On October 19, 2018, a crowd of over 700 guests gathered at Pier Sixty at Manhattan’s Chelsea Piers for one reason: to help provide mental healthcare to the men and women who fight for our freedoms. During their 6th annual gala, Headstrong, an organization that provides cost-free, stigma-free, and bureaucracy-free mental healthcare to post-9/11 military veterans, put on a fun-filled event — and raised over $2 million in the process.


Headstrong is making a huge impact on the veteran community.

“We have served over 750 veterans over 16,000 therapy sessions by 150 best-in-class clinicians in 23 cities across the country. All through private donations. Simply incredible,” said Army veteran and Headstrong Executive Director Joe Quinn.

During the event, three veterans seeking treatment through Headstrong, Amanda Burrill, Derek Coy and James Byler, opened up about their struggles and successes in finding effective mental healthcare. Their stories inspired the hundreds in attendance.

Meet 102-year-old retired Col. Dave Severance, the man who led the Marines that raised the flag on Iwo Jima

Left to Right: Joe Quinn, Executive Director of the Headstrong Project; Derek Coy; Amanda Burrill; James Byler

Despite the seriousness of the organization’s goals, the night wasn’t without a good dose of levity — after all, it was more than a fundraiser, it was a celebration. World War II veteran and former POW, Ewing Miller, was celebrating his 95th birthday — and he did so by being served cake by actor Jake Gyllenhaal and late night host Seth Meyers.

Meet 102-year-old retired Col. Dave Severance, the man who led the Marines that raised the flag on Iwo Jima

Left to Right: Seth Meyers, Host of ‘Late night with Seth Meyers’; Jake Gyllenhaal, Actor; Ewing Miller, WWII veteran; CNBC’s Kenny Polcari

Ewing Miller served from 1942 to 1945. On February 5, 1945, his aircraft was shot down — he was the sole survivor. He endured capture by the Germans until he was eventually freed by legendary military leader, General George S. Patton. Ewing earned several decorations during his time in service, including the Purple Heart, the Air Medal with two clusters, the POW Medal, the World War II Victory Medal, and the European-African-Middle Eastern Campaign medal.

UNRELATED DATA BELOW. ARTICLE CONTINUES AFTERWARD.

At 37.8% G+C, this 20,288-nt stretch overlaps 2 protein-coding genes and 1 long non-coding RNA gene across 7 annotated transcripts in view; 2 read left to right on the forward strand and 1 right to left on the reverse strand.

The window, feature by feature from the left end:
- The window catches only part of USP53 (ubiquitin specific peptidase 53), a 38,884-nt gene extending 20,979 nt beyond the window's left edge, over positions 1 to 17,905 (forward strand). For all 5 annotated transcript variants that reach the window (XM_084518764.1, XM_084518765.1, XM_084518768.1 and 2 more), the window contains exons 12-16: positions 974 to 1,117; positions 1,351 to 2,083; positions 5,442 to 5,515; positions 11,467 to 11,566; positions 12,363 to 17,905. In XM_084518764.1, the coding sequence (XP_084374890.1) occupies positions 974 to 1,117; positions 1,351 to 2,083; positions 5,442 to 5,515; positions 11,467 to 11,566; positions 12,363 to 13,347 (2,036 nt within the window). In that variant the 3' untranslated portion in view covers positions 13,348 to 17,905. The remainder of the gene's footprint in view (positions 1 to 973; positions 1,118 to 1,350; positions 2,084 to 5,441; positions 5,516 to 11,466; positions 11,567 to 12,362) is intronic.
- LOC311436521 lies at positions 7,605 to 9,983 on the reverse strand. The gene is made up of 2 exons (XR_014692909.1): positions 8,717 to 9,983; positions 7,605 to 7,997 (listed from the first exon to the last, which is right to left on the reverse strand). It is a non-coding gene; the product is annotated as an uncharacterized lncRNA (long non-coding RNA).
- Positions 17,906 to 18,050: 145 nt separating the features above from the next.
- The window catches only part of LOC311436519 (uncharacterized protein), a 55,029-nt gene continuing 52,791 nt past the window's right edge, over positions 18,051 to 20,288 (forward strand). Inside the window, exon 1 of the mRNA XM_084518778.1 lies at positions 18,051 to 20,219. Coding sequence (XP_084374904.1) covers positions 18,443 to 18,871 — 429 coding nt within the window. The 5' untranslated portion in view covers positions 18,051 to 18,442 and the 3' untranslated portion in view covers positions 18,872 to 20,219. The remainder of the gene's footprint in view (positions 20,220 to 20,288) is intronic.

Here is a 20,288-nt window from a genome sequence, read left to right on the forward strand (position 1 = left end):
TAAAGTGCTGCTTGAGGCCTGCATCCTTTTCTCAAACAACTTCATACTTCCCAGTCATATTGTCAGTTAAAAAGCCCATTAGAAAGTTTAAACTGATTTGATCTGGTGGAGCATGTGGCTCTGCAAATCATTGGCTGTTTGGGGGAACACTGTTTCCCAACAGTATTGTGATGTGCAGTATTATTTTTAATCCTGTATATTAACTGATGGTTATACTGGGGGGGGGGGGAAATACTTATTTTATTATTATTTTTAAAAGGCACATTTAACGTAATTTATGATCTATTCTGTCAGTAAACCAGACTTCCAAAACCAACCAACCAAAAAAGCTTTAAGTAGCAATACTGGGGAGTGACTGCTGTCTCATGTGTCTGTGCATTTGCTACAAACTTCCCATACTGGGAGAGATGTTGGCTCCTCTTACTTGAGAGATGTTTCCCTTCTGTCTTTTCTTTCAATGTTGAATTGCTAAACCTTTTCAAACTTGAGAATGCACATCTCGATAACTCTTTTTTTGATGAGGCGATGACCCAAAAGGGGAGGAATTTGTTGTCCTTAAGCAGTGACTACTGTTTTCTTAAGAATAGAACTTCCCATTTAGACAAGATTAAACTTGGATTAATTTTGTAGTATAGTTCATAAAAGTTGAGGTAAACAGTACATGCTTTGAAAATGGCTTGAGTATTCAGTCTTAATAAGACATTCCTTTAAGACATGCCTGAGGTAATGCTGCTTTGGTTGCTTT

When the lights finally dimmed on the evening’s celebrations, Headstrong had raised over million, which will be used to directly improve the lives of many post-9/11 veterans that are struggling with mental health — and it’s a cause worth championing. Marine veteran and Founder of Headstrong, Zach Iscol, said,

“When you put goal-oriented veterans together with top mental healthcare providers, they get better. The panic attacks go away, the anxiety goes away, the anger goes away, the self-medicating goes away…they blossom,”

To learn more about Headstrong, their initiatives, and what you can do to support veteran mental healthcare, visit their website.

Articles

These vets opened a coffee cafe — and found community

If you’ve ever worked a job that you hate, you know how unfulfilling it can be spending hour after hour trying to stop day-dreaming scenarios in which your life hadn’t led you to this point.


A couple of years ago, Ben Owen and Brolen Jourdan found themselves in just this situation. Both veterans with history in the food service and hospitality industries, the office job life just wasn’t providing the stimulation or reward they were used to. Together, they decided to do something about it, and in July 2016, they opened the doors to their cafe, Liberation Coffee Co. in Coppell, Texas.

“We liberated ourselves from lives we were unhappy with and followed our dreams to open a shop,” says Owen, who in addition to needing a career change, saw a need within his community as well. “I live in the area and was always on the hunt for a craft shop that was convenient. It was a tough ticket to fill, so we built one.”